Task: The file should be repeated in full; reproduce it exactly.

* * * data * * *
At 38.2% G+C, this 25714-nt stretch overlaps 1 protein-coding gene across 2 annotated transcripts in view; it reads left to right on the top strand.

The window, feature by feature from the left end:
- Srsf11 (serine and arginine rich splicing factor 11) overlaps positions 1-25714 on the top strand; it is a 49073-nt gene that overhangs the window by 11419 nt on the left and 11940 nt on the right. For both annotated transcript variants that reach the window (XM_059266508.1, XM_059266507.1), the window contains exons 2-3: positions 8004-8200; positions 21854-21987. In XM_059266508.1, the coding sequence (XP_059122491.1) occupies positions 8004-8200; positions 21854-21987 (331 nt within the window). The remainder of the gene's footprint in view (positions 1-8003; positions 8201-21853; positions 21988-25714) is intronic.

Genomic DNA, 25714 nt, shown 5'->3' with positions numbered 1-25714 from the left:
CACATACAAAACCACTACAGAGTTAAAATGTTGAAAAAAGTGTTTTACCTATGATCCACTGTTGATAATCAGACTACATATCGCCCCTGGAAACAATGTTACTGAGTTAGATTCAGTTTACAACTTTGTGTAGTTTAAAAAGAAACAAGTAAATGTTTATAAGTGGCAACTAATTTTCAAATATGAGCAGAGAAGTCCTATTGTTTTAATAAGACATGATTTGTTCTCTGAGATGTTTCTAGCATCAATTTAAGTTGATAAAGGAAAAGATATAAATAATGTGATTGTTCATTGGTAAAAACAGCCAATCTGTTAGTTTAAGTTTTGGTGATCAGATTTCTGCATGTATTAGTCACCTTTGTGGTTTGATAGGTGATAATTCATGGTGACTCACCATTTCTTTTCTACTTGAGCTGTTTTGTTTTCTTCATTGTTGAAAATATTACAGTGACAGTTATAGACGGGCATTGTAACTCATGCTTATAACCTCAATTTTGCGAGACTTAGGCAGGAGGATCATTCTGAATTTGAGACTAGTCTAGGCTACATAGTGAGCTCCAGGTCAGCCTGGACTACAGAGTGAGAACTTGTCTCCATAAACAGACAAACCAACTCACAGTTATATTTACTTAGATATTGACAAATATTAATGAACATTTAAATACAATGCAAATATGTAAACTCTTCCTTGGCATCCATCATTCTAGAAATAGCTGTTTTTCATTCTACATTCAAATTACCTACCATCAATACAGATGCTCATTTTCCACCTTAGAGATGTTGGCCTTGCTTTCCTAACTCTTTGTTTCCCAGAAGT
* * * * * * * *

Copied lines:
At 38.2% G+C, this 25714-nt stretch overlaps 1 protein-coding gene across 2 annotated transcripts in view; it reads left to right on the top strand.

The window, feature by feature from the left end:
- Srsf11 (serine and arginine rich splicing factor 11) overlaps positions 1-25714 on the top strand; it is a 49073-nt gene that overhangs the window by 11419 nt on the left and 11940 nt on the right. For both annotated transcript variants that reach the window (XM_059266508.1, XM_059266507.1), the window contains exons 2-3: positions 8004-8200; positions 21854-21987. In XM_059266508.1, the coding sequence (XP_059122491.1) occupies positions 8004-8200; positions 21854-21987 (331 nt within the window). The remainder of the gene's footprint in view (positions 1-8003; positions 8201-21853; positions 21988-25714) is intronic.

Genomic DNA, 25714 nt, shown 5'->3' with positions numbered 1-25714 from the left:
CACATACAAAACCACTACAGAGTTAAAATGTTGAAAAAAGTGTTTTACCTATGATCCACTGTTGATAATCAGACTACATATCGCCCCTGGAAACAATGTTACTGAGTTAGATTCAGTTTACAACTTTGTGTAGTTTAAAAAGAAACAAGTAAATGTTTATAAGTGGCAACTAATTTTCAAATATGAGCAGAGAAGTCCTATTGTTTTAATAAGACATGATTTGTTCTCTGAGATGTTTCTAGCATCAATTTAAGTTGATAAAGGAAAAGATATAAATAATGTGATTGTTCATTGGTAAAAACAGCCAATCTGTTAGTTTAAGTTTTGGTGATCAGATTTCTGCATGTATTAGTCACCTTTGTGGTTTGATAGGTGATAATTCATGGTGACTCACCATTTCTTTTCTACTTGAGCTGTTTTGTTTTCTTCATTGTTGAAAATATTACAGTGACAGTTATAGACGGGCATTGTAACTCATGCTTATAACCTCAATTTTGCGAGACTTAGGCAGGAGGATCATTCTGAATTTGAGACTAGTCTAGGCTACATAGTGAGCTCCAGGTCAGCCTGGACTACAGAGTGAGAACTTGTCTCCATAAACAGACAAACCAACTCACAGTTATATTTACTTAGATATTGACAAATATTAATGAACATTTAAATACAATGCAAATATGTAAACTCTTCCTTGGCATCCATCATTCTAGAAATAGCTGTTTTTCATTCTACATTCAAATTACCTACCATCAATACAGATGCTCATTTTCCACCTTAGAGATGTTGGCCTTGCTTTCCTAACTCTTTGTTTCCCAGAAGT